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Richard Franklin Lennox Thomas Pryor III (December 2, 1940 – December 10, 2005) was an American comedian, actor, and writer. Pryor was known for uncompromising examinations of racism and topical contemporary issues, which employed colorful, vulgar, and profane language and racial epithets. He reached a broad audience with his trenchant observations and storytelling style. He is widely regarded as one of the most important stand-up comedians: Jerry Seinfeld called Pryor "The Picasso of our profession"; Bob Newhart has called Pryor "the seminal comedian of the last 50 years."

His body of work includes the concert movies and recordings Richard Pryor: Live and Smokin' (1971), That Nigger's Crazy (1974), ...Is It Something I Said? (1975), Bicentennial Nigger (1976), Richard Pryor: Live in Concert (1979), Richard Pryor: Live on the Sunset Strip (1982), and Richard Pryor: Here and Now (1983). He also starred in numerous films as an actor, usually in comedies such as Silver Streak, but occasionally in dramatic roles, such as Paul Schrader's film Blue Collar. He collaborated on many projects with actor Gene Wilder. He won an Emmy Award in 1973, and five Grammy Awards in 1974, 1975, 1976, 1981, and 1982. In 1974, he also won two American Academy of Humor awards and the Writers Guild of America Award.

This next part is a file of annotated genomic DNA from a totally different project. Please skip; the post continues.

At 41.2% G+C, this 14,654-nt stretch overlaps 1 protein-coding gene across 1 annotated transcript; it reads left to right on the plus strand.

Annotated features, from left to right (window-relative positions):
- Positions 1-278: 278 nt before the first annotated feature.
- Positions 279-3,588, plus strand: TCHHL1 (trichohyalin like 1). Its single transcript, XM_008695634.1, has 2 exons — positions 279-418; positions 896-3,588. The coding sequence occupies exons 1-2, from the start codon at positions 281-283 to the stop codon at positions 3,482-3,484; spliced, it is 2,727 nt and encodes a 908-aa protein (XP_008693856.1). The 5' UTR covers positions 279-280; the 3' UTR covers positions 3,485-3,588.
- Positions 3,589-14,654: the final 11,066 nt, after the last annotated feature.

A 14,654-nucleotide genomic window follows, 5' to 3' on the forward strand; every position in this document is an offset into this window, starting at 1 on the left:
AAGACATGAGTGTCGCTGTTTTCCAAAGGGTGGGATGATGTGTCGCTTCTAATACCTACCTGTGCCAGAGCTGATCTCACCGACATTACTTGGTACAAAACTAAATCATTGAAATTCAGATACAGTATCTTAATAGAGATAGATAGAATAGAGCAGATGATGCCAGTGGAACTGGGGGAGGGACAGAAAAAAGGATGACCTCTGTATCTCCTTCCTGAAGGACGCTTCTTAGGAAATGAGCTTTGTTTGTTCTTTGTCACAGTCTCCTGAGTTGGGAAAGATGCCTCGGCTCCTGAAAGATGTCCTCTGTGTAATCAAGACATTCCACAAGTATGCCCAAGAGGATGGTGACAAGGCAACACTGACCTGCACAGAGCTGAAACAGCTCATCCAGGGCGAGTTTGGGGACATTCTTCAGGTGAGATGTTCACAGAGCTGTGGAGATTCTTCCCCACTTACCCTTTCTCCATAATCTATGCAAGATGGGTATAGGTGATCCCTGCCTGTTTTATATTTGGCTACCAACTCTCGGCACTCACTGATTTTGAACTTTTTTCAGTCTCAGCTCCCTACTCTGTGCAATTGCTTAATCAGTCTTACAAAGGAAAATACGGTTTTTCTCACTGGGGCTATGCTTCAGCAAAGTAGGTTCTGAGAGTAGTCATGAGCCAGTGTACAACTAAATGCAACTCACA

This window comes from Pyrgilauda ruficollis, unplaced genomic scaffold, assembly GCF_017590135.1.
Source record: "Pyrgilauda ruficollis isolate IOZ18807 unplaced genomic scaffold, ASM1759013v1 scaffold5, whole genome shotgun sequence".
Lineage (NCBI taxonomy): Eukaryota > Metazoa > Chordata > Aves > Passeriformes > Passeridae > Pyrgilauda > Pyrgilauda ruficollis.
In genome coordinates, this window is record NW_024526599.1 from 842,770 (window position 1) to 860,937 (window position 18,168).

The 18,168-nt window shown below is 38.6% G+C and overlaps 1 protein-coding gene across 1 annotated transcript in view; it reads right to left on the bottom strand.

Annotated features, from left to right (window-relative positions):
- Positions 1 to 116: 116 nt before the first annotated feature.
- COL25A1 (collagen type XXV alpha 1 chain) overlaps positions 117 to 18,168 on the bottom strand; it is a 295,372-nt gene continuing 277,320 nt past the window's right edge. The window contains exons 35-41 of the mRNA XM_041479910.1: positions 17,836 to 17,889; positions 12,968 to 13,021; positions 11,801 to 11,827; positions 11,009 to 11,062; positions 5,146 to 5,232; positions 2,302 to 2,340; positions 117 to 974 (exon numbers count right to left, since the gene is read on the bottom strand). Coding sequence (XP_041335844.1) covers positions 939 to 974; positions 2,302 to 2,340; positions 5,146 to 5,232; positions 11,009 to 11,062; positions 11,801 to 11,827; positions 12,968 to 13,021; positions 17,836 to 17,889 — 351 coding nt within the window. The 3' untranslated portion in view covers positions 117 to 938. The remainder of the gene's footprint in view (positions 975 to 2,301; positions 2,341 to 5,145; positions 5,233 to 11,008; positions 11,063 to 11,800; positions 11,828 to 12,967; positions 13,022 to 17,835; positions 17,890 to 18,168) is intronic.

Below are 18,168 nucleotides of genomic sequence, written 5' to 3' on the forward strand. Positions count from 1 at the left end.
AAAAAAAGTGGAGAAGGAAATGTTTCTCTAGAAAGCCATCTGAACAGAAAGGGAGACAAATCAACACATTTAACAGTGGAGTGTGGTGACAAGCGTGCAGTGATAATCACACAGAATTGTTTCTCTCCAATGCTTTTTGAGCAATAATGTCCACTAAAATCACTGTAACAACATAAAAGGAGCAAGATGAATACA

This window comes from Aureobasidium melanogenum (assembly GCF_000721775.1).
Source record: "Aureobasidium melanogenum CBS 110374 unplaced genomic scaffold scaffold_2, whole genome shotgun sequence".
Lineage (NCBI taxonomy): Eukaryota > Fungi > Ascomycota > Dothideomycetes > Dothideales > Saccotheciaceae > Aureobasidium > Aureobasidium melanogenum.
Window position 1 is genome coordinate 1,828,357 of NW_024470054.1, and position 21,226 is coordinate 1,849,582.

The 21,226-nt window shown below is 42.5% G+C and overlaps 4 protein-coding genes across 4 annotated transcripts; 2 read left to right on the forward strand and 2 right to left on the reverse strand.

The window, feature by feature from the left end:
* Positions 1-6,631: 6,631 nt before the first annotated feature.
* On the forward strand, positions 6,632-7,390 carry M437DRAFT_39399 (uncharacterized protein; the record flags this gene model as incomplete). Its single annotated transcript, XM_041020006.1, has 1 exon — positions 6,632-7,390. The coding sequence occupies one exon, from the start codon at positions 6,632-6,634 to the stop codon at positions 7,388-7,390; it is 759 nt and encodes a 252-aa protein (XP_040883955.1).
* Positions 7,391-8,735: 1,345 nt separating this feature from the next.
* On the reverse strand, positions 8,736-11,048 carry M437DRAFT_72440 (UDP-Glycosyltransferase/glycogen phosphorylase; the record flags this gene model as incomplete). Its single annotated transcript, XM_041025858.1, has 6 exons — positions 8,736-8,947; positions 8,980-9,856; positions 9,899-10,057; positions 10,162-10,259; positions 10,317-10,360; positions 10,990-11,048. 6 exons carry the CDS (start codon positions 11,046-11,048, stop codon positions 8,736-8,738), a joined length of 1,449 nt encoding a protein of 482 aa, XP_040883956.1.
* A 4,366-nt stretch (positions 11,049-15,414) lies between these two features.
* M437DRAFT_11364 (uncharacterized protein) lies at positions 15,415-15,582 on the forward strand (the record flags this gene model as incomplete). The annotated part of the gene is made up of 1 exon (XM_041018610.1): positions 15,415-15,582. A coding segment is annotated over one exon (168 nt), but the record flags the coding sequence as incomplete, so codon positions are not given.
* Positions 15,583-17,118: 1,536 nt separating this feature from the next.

On December 10, 2005, Pryor suffered a cardiac arrest in Encino, California. He was brought to a local hospital after his wife's attempts to resuscitate him failed. He was pronounced dead at 7:58 AM PST. His widow Jennifer was quoted as saying, "At the end, there was a smile on his face." He was cremated and his ashes were given to friends and family.
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